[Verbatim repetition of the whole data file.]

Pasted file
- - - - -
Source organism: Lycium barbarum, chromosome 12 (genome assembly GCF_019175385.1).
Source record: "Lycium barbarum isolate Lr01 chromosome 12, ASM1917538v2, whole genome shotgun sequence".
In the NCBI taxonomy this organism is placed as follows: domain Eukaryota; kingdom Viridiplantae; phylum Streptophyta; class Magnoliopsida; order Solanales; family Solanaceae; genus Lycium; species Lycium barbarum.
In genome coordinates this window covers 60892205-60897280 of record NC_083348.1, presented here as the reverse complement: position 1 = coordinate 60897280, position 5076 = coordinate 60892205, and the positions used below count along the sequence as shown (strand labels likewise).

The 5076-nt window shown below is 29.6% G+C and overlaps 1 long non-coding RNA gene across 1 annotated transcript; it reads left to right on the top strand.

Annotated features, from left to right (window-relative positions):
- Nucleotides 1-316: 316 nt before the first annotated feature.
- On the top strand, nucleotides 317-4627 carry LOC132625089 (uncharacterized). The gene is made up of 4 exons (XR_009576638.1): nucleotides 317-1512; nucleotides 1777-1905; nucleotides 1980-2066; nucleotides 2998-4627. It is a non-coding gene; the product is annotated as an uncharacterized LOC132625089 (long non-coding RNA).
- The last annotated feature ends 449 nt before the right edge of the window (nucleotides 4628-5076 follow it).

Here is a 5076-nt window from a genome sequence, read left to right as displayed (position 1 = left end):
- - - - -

Source organism: Lycium barbarum, chromosome 12 (genome assembly GCF_019175385.1).
Source record: "Lycium barbarum isolate Lr01 chromosome 12, ASM1917538v2, whole genome shotgun sequence".
In the NCBI taxonomy this organism is placed as follows: domain Eukaryota; kingdom Viridiplantae; phylum Streptophyta; class Magnoliopsida; order Solanales; family Solanaceae; genus Lycium; species Lycium barbarum.
In genome coordinates this window covers 60892205-60897280 of record NC_083348.1, presented here as the reverse complement: position 1 = coordinate 60897280, position 5076 = coordinate 60892205, and the positions used below count along the sequence as shown (strand labels likewise).

The 5076-nt window shown below is 29.6% G+C and overlaps 1 long non-coding RNA gene across 1 annotated transcript; it reads left to right on the top strand.

Annotated features, from left to right (window-relative positions):
- Nucleotides 1-316: 316 nt before the first annotated feature.
- On the top strand, nucleotides 317-4627 carry LOC132625089 (uncharacterized). The gene is made up of 4 exons (XR_009576638.1): nucleotides 317-1512; nucleotides 1777-1905; nucleotides 1980-2066; nucleotides 2998-4627. It is a non-coding gene; the product is annotated as an uncharacterized LOC132625089 (long non-coding RNA).
- The last annotated feature ends 449 nt before the right edge of the window (nucleotides 4628-5076 follow it).

Here is a 5076-nt window from a genome sequence, read left to right as displayed (position 1 = left end):